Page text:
Middle East church shares its heart with refugees

Aerial view of a refugee camp.

Christians often talk about “neighbors” almost in the abstract, in response to Jesus’ command to His followers to love their neighbors the same way they love themselves. For a Church of the Nazarene in Jordan, loving their neighbors is not just figurative or symbolic.

When the civil war began in Syria in 2011, refugees poured across the border. A refugee camp with nearly 80,000 people was established some miles away from the church Pastor Bahram* leads. Those with some money rented homes or rooms in the neighborhoods surrounding the church. By now, he says, more than 250,000 Syrians live near the church.

The congregation could not ignore the great need surrounding them. The church is open 24 hours a day so neighborhood women can wash their clothes in the church’s laundry room. In the next room, church members play the JESUS film and invite the women to watch while they wait for their clothes to wash and dry.

Volunteers also go out from the church.

“We started visiting the people, we started getting to know them more and more,” Bahram said. “We started helping them to fulfill some of the needs. Then the ministry is getting bigger and bigger.

“We’re helping now around 1,500 families. We started a school for them. We have 25 kids in the first level, which is KG1, and we have afternoon school from 1st grade to 6th grade. We have around 120 kids.”

The church has shown the JESUS film to more than 8,600 people — mostly children — and distributed Bibles and copies of the film.

After one such showing, the team asked a man if he would like to pray the prayer of repentance. He said, “Of course I want to do this,” and he also led his children in the prayer.

“When we wanted [to leave] his house, he said, ‘Can you write down this prayer? Because I want to keep praying this prayer.’”

Praying for miracles

Bahram and several volunteers once visited a woman whose daughter was traumatized by their experience of the war in Syria. At night the girl was too terrified to sleep and could not speak to anyone. After the group prayed for her, the woman called to say that her daughter was now speaking, playing with the other kids, and sleeping well.

A Syrian family that fled their country with their five daughters desperately wanted a son, so the church prayed for God to grant their desire. They became pregnant, and after nine months passed, the mother delivered a healthy baby boy. The church hosted a celebration for the family, and many other Syrian refugee families attended.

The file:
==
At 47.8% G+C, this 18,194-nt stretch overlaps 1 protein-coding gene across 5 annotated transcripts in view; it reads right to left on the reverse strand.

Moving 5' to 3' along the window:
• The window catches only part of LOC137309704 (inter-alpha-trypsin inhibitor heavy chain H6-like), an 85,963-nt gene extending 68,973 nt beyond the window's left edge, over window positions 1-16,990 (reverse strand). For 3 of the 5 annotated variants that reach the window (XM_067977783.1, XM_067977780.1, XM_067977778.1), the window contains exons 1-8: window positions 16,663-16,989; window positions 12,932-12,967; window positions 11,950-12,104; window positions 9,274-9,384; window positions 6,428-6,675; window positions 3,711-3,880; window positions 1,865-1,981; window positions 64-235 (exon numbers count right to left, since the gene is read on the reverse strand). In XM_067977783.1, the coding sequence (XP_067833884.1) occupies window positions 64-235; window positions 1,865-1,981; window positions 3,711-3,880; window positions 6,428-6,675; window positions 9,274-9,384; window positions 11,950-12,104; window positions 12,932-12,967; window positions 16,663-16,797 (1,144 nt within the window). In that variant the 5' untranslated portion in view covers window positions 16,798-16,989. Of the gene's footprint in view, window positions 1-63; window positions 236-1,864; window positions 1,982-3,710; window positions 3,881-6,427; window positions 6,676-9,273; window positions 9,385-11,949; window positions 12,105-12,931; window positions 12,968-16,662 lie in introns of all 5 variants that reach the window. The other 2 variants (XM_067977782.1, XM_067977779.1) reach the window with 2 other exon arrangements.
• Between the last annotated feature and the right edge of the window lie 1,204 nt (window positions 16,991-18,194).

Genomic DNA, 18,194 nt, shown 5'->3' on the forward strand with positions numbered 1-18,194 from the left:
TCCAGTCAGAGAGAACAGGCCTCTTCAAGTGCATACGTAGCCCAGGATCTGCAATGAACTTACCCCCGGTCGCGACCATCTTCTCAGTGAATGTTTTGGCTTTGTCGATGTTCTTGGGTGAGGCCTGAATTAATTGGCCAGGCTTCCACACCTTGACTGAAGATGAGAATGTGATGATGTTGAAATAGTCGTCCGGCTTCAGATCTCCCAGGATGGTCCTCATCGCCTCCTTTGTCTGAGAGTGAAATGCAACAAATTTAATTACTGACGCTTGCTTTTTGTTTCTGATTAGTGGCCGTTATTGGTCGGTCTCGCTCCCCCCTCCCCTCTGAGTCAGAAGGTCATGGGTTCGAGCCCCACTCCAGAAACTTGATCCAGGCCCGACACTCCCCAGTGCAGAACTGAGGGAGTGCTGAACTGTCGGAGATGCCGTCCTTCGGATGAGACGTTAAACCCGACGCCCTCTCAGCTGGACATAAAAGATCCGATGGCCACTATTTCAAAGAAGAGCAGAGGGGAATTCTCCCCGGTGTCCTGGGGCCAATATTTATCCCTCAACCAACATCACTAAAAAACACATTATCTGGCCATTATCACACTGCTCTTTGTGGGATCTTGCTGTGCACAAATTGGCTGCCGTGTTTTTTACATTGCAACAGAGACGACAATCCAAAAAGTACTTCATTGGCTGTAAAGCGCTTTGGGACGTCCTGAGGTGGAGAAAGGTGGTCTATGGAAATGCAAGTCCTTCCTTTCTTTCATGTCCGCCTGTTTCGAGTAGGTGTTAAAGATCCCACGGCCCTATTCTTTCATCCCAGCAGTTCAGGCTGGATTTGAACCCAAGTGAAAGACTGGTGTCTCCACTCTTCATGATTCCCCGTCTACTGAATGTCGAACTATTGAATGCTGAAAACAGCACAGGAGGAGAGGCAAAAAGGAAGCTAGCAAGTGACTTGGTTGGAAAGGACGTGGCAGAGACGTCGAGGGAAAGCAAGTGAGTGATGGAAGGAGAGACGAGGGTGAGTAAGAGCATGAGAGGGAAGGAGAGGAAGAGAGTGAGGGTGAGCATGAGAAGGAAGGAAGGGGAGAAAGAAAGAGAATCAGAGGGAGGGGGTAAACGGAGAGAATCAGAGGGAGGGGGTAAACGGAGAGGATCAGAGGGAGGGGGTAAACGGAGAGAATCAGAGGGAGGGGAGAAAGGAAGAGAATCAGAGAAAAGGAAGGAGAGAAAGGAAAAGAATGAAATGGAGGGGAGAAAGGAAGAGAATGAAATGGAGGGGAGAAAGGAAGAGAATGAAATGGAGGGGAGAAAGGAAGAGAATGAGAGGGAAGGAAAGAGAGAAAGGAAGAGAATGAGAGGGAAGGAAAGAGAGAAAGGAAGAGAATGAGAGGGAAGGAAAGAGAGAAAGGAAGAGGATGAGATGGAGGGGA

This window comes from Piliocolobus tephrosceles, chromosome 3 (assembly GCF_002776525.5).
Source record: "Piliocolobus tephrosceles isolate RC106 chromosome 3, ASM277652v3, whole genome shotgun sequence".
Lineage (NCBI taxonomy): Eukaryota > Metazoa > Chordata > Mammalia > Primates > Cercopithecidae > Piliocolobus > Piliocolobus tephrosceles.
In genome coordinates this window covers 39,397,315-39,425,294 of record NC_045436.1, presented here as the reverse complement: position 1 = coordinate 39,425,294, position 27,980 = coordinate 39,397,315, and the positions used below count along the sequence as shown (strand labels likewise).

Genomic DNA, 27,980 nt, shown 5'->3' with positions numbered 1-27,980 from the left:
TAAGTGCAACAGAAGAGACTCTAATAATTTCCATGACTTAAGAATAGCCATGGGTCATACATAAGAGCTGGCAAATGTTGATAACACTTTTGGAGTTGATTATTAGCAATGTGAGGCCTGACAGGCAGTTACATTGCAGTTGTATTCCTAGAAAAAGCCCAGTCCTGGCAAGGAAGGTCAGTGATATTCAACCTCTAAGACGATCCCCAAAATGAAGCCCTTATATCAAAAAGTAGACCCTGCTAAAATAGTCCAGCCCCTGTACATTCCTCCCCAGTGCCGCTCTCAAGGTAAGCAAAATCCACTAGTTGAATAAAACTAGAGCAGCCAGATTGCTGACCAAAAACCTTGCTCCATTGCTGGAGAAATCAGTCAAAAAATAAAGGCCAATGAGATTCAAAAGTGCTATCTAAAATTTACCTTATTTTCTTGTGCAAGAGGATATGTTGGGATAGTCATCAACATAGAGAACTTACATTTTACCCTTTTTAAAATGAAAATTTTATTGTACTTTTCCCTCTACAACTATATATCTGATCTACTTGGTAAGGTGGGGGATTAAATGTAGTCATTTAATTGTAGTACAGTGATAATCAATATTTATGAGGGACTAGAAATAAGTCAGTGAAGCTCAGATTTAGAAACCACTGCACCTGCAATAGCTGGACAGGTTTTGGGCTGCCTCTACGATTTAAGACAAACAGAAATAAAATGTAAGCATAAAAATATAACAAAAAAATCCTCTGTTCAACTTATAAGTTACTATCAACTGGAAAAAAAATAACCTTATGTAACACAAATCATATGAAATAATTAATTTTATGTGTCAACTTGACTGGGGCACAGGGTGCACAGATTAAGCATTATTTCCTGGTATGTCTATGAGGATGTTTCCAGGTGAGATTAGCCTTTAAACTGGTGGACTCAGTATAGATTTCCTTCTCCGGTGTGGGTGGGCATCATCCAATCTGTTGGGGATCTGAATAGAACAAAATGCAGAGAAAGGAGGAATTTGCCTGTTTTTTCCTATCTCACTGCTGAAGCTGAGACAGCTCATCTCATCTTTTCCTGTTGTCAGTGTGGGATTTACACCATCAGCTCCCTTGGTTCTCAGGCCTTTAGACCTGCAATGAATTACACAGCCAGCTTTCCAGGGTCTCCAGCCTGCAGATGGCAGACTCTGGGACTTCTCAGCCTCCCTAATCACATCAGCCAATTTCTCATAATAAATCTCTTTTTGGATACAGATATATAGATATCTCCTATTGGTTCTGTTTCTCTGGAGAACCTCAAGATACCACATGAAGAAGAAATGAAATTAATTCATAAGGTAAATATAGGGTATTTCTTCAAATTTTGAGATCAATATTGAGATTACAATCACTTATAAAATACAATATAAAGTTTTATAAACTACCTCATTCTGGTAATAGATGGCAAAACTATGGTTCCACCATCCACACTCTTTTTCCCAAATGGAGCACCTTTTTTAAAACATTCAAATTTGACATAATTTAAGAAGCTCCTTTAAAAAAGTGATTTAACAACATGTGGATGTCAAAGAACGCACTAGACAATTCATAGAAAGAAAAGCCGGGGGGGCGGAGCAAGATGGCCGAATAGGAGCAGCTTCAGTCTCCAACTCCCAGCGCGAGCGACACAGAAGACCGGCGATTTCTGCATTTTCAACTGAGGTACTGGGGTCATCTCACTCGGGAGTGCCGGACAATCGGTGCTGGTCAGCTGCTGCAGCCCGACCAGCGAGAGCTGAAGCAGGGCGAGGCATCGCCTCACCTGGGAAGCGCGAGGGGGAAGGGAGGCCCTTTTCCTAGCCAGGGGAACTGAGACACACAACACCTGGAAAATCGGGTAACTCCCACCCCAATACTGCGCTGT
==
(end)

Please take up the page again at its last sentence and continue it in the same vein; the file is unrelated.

“An amazing thing happened,” Bahram said. “The mother and the father and the kids, they came in front of everyone. They gave me the boy, and said, ‘Pray for our son. We are going to surrender this boy for Jesus in the church.’”

When the team visited a man who had lost his leg in the Syrian war, they noticed that he had hundreds of DVDs in his house. He accepted a copy of the JESUS film for his collection, and a week later all the DVDs were gone except the JESUS film.

When they asked him what happened to his collection, he said that he threw away all his movies because he only wants to see the JESUS film each day. The man began asking questions, such as “What do you mean when you say Jesus is the ‘Son of God?’”

The man has accepted Christ as his savior. His family members later said to the team, “He’s like you. He talks like you, he acts like you. What did you do?”

Iraqi refugees plant churches

The church has added a ministry to Iraqi refugees who are primarily Christian. A number of the Iraqi families attend the church now, bringing their kids to the kindergarten. The church also hosts English classes for the adults.

Many of the Iraqis apply for and eventually receive visas to resettle in other countries, and Bahram hopes that wherever they go they will start more churches. The church tries to provide them with theological training and several of the Iraqi refugees are now pastors in Europe, including one who was not a believer until he fled to Jordan. His church in Europe has 30 people attending. His son, who resettled in a different city, started a church that now has 200 people attending, reportedly.

“These people were in the church; I trained them,” Bahram said. “I believe if we help these people now, when they go out they will be servants, also. They will have great ministries even greater than our ministries.”

Bahram said the needs of the refugees are immense. The church needs additional financial support to effectively assist the refugees and meet their needs. They also want their volunteers to receive training to counsel the people psychologically. Many have experienced emotional and psychological trauma.

To support the compassionate work of this and other local churches on the Church of the Nazarene's Eurasia Region who are ministering among refugees, click here.

--Church of the Nazarene Eurasia

*Name changed and some details omitted for security reasons

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